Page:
If you’ve ever been intimidated by the sheer number and variety of chords used in music, it can be useful to remember the power of the three chord trick and the number of four chord songs out there.

This weekend, taking part in the Music Hack Day in London, Easy Ear Training director Christopher Sutton created a website to show exactly that point, and hopefully inspire a few more people to take up or persist with learning guitar:


Now Start A Band teaches 3-chord and 4-chord guitar songs with the music you love

Now Start A Band teaches 3-chord and 4-chord guitar songs with the music you love

What are Music Hack Days?

Music “Hack Days” started back in 2009, the core idea being to gather together a bunch of music-enthusiastic tech geeks, and challenge them to create something new, fun, clever or wacky in 24 hours. And they have traditionally risen to that challenge! Making use of the fact that many modern music companies provide a way to access their data and services in a computer program (via what are called “APIs”), it has been possible for the hacker participants to create some very impressive things in such a short period.

The event this weekend was no exception, ranging from a supercomputer-powered synthesiser to an automatic Barbershop-ifier to a fantastic Johnny Cash music video!

Be sure to explore the full list of hacks from this year’s London event. There are plenty of fun and interesting ones to play with.


Here at Easy Ear Training we consider ourselves a music education technology company – but for the last several months most of what we’ve been developing has been kept tightly under wraps! So while we’ve been talking the talk about playing by ear and the power of ear training, it’s been a while since we’ve walked the walk and released some new tech-based ear training tools.

I decided the Music Hack Day was the ideal opportunity to do something about that! Inspired by Nick Long’s article ‘Four Chords and the Truth’ and this classic t-shirt, the idea for NowStartABand.com was born:

Let’s teach people to play guitar in as simple a way as possible: Learning just a few chords, and using the songs they already know and love.

Watch a demo video of the app in action

The “hack” is powered by several music websites. It starts off by using your Facebook Music listening history to find out what music you like. Because Facebook supports several music services this might come from Spotify, 7digital, Rdio, or others. Next, we use the leading guitar tabs website Ultimate-Guitar.com to find out what chords are used in those songs. (Unfortunately since UG doesn’t currently provide its data in an API, we have to misbehave slightly and ‘scrape’ the guitar chords from the site!)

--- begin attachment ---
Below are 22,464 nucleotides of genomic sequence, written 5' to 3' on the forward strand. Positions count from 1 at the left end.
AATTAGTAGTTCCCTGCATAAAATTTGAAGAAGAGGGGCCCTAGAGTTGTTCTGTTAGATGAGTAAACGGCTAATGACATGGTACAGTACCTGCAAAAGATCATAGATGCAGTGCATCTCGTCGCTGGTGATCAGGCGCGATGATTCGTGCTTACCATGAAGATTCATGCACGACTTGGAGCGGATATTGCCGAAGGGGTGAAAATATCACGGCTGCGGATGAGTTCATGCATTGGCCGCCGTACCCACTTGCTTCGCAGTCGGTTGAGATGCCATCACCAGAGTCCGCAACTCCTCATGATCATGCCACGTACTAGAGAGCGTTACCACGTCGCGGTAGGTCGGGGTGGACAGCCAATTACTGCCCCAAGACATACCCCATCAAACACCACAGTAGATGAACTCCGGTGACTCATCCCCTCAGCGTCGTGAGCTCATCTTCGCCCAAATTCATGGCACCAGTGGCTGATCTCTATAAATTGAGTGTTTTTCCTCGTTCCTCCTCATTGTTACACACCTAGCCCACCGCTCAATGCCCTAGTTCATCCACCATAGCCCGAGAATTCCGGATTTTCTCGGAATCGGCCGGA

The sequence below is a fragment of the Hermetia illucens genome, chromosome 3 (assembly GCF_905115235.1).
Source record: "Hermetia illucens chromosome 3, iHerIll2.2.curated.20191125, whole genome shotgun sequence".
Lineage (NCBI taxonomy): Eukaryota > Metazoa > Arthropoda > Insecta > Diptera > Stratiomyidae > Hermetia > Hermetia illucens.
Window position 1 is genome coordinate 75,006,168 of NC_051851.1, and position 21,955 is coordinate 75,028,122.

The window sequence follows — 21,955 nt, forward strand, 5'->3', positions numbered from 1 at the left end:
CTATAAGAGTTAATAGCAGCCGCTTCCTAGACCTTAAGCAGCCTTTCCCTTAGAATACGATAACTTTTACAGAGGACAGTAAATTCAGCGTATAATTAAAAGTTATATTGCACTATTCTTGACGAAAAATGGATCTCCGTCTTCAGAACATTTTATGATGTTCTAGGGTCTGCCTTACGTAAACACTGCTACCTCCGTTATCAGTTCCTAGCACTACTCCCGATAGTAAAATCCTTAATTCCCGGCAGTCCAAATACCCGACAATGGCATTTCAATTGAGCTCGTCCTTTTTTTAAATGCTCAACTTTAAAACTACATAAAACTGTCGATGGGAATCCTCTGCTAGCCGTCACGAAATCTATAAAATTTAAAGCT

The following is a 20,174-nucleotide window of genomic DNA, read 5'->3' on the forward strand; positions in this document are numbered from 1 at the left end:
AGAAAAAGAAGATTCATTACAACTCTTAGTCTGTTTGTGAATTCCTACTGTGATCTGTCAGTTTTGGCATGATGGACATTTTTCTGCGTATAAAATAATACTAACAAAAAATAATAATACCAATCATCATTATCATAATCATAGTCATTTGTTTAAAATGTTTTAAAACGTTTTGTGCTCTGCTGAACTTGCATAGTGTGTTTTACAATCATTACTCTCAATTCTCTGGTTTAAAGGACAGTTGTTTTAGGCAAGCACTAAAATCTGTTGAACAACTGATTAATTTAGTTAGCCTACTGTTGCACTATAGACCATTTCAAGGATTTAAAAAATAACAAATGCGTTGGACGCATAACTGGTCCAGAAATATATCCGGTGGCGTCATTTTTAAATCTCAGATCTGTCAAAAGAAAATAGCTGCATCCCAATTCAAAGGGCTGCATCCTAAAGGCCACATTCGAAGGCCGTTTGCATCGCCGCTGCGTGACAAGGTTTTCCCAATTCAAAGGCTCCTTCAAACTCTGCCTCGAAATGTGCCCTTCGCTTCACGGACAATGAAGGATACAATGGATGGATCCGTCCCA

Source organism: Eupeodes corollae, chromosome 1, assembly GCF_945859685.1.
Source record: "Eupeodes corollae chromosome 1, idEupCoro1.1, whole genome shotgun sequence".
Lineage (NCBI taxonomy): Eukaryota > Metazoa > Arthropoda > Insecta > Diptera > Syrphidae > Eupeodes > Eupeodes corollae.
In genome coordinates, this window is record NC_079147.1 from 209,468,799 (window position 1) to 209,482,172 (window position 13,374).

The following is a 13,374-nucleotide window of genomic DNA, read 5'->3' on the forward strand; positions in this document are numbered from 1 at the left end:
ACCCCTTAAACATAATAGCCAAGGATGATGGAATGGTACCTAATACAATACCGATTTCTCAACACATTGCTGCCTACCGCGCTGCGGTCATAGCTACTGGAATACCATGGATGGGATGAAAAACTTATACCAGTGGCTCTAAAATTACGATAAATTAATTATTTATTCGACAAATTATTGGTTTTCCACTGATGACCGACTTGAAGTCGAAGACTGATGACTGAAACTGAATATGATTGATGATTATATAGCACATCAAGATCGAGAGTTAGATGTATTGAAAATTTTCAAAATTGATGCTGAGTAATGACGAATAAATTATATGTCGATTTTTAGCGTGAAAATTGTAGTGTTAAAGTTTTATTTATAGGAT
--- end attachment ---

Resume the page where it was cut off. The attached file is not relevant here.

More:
We do some analysis on our server to determine which songs use a I-IV-V or I-IV-V-vi chord progression, and to transpose them all into the key of D. This last point is important, as it means the guitar student really does just need to learn 4 chords to play every song. Otherwise they might need 4 different chords for each song they wanted to play, to suit the key.

The 3- and 4-chord songs are presented in a list to choose from, and clicking one loads a Spotify player, information about the capo required to put your guitar in the right key to play along, and the lyrics (provided by MusiXmatch).

Choose which song you want to play by ear

Choose which song you want to play by ear

Now you might ask: Why not just display the guitar tab?

The simple answer is: because we’re Easy Ear Training! A big part of the purpose of this app is to demonstrate that you don’t need complex chord knowledge and you don’t need finely detailed guitar tabs to play pop and rock songs. You just need a few simple chords and your ears.

By narrowing down the possible chords to just 3 or 4, the task of playing a song by ear becomes a manageable one, and Now Start A Band users can enjoy improving their aural skills while playing the songs they want to play.

What’s next?

NowStartABand.com basically works. Hopefully.

There are many things which could be improved about the app, and it’s probably not the most reliable website in the world – that’s just the nature of Music Hack Day projects, created by coders fuelled by caffeine and lacking sleep!

That said, we’d love to hear what you think of the app. Do you like the idea? Is it worth developing further?

Did it work for you?

What features would you add?

Leave a comment and let us know!